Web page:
Lotus has recently announced its last pure petrol car – the Emira. This comes after the Elise, Exige and Evora have all been axed. But there are some traces of light at the end of the tunnel, and the thumping Lotus engines may survive technically (and from technically, we mean it literally). Radford, the old British coachbuilder, has confirmed its entry into the car manufacturing business and its first vehicle will be “built on Lotus technology.” The collaboration news was confirmed by the brand itself.
The heritage British coachbuilding company is being revived by former F1 champion Jenson Button, car designer Mark Stubbs and TV presenter Ant Anstead (can’t blame him though, after hosting shows like the Love of Cars, Master Mechanic, & Wheeler Dealers, it’s no surprise he can’t stop hanging out with other motorheads). The team is later joined by lawyer Roger Behle who also acts as its business manager.
Radford was originally founded in 1948 and specialized in the creation of exclusive modifications of serial British cars with Bentley being their first customer. The company was responsible for some of the luxury versions of cars from the likes of Mini (that was bought by all four members of The Beatles) and Aston Martin before it was shut down in 1977. Fast-forwarding to today, Radford got its own quartet of petrolhead Beatles-ish team who will help the brand to create its own music (well at least that’s what the revving engine sounds are for the motor enthusiasts).
The first Radford car is already in its advanced development stage and the owners have confirmed precious few details about its first car, with a shadowy teaser image pre-confirming its sporty styling.
Commenting on the partnership with Lotus, Button said: “We’re already hard at work developing this car and the driving experience will be different and very special. It’s going to be truly analogue and thoroughly engaging, but with all the refinements that you would expect from a Radford. It will drive like nothing else. There is a purity to driving that is lost in many cars of today. I will ensure we create a driver’s car, a trait that is embedded within the DNA of all Lotus cars.”
There are not much details about the upcoming new product yet rather than it is being certain to be a low-slung sports car inspired by the Lotus Type 62 Appendix J sportscar of 1969. But taking a wild guess we would personally like to go with the upcoming Emira’s framework, especially after the statement from Lotus’ new boss Matt Windle which hinted that the Emira be available with a number of powertrains including one that described as a “highly efficient” powerplant based on a “new partnership”. It’s a totally personal random thought though, and we’ll have to wait a little longer for some official details.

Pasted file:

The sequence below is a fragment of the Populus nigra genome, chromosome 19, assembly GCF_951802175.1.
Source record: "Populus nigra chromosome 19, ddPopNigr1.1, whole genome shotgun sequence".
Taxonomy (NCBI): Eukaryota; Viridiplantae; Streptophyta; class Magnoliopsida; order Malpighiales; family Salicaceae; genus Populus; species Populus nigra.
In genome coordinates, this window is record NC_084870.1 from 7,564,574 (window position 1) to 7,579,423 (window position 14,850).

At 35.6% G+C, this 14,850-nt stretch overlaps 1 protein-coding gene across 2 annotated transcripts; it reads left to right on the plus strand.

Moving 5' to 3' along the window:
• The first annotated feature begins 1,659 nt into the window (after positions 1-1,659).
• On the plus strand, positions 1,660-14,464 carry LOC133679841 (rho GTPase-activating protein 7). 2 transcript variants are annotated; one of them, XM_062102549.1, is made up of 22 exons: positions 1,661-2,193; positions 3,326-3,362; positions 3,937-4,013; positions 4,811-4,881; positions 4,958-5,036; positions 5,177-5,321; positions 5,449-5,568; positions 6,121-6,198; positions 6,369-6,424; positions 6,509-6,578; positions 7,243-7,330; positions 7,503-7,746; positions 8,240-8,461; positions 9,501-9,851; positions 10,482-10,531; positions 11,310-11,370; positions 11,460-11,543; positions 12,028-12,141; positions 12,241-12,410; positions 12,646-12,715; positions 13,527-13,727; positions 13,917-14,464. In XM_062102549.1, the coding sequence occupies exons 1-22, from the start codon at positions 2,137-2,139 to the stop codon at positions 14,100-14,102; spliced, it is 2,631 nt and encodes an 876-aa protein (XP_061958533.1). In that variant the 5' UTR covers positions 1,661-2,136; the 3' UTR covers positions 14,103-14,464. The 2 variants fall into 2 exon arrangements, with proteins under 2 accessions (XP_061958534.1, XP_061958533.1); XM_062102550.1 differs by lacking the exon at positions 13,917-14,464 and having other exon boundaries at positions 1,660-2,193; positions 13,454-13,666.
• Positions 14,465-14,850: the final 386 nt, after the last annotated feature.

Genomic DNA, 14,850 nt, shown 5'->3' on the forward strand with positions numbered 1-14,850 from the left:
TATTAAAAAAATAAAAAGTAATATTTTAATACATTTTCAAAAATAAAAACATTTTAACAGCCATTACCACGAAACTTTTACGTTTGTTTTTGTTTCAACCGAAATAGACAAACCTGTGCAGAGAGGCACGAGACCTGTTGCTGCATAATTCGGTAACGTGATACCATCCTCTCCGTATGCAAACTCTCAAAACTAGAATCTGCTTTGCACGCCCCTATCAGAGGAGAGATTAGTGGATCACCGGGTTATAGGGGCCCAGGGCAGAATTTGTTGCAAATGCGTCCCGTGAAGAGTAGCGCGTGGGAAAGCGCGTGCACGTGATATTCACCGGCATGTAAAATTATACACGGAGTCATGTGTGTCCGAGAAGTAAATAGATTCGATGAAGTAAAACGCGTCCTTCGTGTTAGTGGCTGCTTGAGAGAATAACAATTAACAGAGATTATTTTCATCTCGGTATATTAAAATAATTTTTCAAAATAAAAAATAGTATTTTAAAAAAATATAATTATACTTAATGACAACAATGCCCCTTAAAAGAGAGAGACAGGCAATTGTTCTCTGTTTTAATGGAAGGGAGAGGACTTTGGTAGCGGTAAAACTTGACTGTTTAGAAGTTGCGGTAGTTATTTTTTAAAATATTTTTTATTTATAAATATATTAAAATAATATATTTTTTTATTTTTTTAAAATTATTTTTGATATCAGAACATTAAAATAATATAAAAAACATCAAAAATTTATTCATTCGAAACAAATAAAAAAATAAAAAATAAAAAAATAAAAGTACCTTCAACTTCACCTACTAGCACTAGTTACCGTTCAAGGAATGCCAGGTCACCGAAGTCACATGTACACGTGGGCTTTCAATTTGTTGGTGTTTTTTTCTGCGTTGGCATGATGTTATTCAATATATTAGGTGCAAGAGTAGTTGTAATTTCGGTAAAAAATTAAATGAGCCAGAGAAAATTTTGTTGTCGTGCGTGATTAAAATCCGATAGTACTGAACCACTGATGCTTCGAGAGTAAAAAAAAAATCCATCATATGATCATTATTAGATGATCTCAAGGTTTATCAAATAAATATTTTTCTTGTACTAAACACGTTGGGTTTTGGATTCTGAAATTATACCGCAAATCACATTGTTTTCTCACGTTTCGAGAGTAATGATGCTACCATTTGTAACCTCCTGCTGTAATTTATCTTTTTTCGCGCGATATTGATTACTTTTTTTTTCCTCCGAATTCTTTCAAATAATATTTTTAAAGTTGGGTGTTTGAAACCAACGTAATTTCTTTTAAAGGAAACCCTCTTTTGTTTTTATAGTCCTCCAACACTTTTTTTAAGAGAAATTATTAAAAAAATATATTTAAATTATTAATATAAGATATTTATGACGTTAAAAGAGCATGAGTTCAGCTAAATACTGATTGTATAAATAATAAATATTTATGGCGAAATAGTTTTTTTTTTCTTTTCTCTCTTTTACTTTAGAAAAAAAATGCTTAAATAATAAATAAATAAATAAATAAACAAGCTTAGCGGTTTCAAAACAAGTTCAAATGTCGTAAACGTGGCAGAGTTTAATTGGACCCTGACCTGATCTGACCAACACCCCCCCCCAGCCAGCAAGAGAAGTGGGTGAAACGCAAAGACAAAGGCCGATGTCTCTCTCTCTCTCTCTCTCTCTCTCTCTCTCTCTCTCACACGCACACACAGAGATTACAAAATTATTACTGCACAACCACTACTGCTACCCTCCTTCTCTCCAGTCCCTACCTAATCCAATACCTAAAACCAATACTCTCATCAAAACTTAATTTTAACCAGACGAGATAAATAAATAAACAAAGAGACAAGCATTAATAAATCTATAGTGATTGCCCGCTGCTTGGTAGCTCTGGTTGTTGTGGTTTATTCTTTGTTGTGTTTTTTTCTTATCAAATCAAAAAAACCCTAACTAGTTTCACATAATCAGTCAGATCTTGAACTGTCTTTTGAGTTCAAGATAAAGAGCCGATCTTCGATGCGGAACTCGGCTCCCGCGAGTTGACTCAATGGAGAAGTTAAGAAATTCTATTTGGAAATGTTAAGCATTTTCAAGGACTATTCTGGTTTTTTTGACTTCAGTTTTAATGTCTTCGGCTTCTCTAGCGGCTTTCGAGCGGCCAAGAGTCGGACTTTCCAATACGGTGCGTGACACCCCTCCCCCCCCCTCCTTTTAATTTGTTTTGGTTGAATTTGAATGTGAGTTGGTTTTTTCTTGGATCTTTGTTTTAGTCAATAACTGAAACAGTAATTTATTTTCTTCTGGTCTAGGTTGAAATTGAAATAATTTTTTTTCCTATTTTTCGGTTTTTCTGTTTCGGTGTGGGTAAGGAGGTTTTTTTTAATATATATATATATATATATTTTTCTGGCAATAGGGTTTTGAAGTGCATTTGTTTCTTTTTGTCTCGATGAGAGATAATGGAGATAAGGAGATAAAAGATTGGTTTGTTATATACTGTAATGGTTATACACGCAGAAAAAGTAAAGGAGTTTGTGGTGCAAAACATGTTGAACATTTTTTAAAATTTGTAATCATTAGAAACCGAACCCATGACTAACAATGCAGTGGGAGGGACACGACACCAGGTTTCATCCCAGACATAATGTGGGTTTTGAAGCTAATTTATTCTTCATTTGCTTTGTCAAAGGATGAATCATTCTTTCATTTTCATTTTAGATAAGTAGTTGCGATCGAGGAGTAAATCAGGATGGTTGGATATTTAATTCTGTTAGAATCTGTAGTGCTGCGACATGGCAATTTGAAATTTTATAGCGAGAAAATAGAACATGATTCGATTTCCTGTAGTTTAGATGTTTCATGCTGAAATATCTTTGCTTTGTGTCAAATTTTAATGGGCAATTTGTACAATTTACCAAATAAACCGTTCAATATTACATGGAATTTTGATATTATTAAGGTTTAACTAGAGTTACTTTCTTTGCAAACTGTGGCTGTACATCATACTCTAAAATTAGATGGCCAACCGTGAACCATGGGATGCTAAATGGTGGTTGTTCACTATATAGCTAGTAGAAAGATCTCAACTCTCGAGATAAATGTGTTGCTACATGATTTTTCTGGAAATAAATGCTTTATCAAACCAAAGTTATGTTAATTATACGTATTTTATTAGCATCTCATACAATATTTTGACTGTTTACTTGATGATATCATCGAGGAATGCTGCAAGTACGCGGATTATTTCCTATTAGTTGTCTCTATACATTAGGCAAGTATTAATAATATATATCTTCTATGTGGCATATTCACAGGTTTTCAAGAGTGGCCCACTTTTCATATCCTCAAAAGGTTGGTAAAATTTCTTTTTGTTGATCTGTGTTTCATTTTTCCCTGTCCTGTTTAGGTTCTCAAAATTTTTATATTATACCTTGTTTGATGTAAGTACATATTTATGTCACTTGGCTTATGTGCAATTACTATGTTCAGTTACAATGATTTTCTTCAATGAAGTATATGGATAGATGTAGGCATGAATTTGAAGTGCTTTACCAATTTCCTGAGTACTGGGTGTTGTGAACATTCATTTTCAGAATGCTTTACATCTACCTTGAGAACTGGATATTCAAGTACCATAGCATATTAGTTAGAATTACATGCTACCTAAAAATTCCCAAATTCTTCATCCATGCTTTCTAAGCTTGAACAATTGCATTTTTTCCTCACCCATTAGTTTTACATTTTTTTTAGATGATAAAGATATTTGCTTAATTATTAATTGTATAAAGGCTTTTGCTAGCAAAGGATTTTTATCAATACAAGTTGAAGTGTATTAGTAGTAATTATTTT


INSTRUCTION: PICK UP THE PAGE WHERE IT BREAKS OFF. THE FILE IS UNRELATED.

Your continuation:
However, one thing is for sure, that this new model will maintain the Radford reputation by featuring a lavishly re-trimmed interior, a couple of styling revisions and a bold paint finish.
“Our first car will be totally new and something very special, it will be a Radford, through and through. And that means it will be unique – the body will be sleek and elegant, the interior will be cosseting and luxurious, and the drive will be out of this world. Everything about it will be totally bespoke to Radford,” said Mark Stubbs, owner of Radford.
The motto for the reborn coachbuilder is ‘Design. Build. Drive’ and the first Radford model is expected to be fully revealed later this year. However, it will be released as a limited edition with a double-digit production run (62 actually, going by the cars booking form), before a second Radford car is built in numbers of more than 100.
Mark Windle, managing director of Lotus Cars, is also thrilled to work with the Radford team saying it is a dream to work with them. “A limited run of the most special of coachbuilt vehicles is engineering nirvana as it allows us to break free of the usual parameters of a more conventional project. Lotus Engineering has a long history of such special collaborations and I’m sure this one will be recognized as among the most unique and fantastic,” Mark Windle expressed.